Saturday, 25 May 2019

A few Highland butterflies

A Chequered Skipper Carterocephalus palaemon sunbathes on a patch of Highland grassland. May is one of the best times to visit the Highlands and it is the month when these marvellous little butterflies begin to fly.

Loch Arkaig, Lochaber, in the west Highlands of Scotland. And the road into the general area where I found these rare and protected skippers.

Glen Dessary at the head of Loch Arkaig. The slopes of the upper glen are clothed in moist grassland, dominated by Purple Moor-grass Molinia caerulea, the main food plant for Chequered Skipper caterpillars. The butterfly's stronghold in the UK is in the western Highlands, where this habitat is abundant.

A site shot of where I found the skippers. The butterflies were making short flights over the grassland on the edge of the woodland, landing frequently to disappear into the herbage. If they hadn't flown I would not have noticed them. There were four of them flying and chasing one another.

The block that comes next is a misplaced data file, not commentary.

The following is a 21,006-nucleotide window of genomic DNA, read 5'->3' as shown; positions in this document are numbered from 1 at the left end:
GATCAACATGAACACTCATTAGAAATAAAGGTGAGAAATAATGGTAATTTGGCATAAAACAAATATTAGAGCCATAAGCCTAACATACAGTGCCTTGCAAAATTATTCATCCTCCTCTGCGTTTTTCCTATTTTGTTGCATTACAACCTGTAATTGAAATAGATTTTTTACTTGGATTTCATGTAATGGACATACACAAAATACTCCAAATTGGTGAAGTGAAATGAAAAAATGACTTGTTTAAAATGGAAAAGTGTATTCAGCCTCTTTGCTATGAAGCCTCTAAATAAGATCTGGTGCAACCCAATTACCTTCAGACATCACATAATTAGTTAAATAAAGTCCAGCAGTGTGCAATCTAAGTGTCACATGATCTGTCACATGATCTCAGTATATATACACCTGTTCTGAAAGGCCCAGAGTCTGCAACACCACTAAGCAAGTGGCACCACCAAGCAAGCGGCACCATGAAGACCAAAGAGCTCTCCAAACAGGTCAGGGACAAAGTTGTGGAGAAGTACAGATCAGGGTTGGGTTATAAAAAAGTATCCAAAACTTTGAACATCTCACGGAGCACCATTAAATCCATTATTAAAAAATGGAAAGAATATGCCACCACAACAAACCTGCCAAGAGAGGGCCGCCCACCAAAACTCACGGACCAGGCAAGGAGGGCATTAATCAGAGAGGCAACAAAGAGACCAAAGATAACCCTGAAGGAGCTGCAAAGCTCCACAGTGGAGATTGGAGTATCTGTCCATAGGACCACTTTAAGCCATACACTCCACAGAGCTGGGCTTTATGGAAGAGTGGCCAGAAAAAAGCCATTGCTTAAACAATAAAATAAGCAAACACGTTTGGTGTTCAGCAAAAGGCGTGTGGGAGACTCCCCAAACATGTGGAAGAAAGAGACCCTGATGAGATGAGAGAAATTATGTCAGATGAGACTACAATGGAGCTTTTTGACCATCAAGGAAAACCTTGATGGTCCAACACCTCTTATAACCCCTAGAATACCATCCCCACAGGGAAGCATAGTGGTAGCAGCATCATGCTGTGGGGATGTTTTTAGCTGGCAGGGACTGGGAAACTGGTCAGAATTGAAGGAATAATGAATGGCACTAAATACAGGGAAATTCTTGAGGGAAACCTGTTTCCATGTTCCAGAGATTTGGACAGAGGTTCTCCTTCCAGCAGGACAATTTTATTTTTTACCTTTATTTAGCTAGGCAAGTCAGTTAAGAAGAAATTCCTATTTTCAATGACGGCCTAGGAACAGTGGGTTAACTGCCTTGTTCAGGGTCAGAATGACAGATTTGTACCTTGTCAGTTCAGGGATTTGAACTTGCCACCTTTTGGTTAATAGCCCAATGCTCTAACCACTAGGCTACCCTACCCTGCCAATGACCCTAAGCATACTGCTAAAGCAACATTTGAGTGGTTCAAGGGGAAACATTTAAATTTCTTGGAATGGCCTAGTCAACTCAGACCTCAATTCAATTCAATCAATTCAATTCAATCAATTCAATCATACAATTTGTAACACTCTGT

Fortunately they all settled with open wings after their short flights, so identification was easy by the chequered pattern on their wings.

A Green Hairstreak Callophrys rubi rests on a clump of sphagnum moss. They are named after the faint white line across the underside of their wings. There were three of these in the same little sheltered patch as the skippers. The main food plant for their caterpillars in the area is Bilberry Vaccinium myrtillus. These are more common and widespread in the Highlands, and mostly fly in May or June. 

And there was also a Large White Pieris brassicae flying over the area. They are abundant over most of the country.

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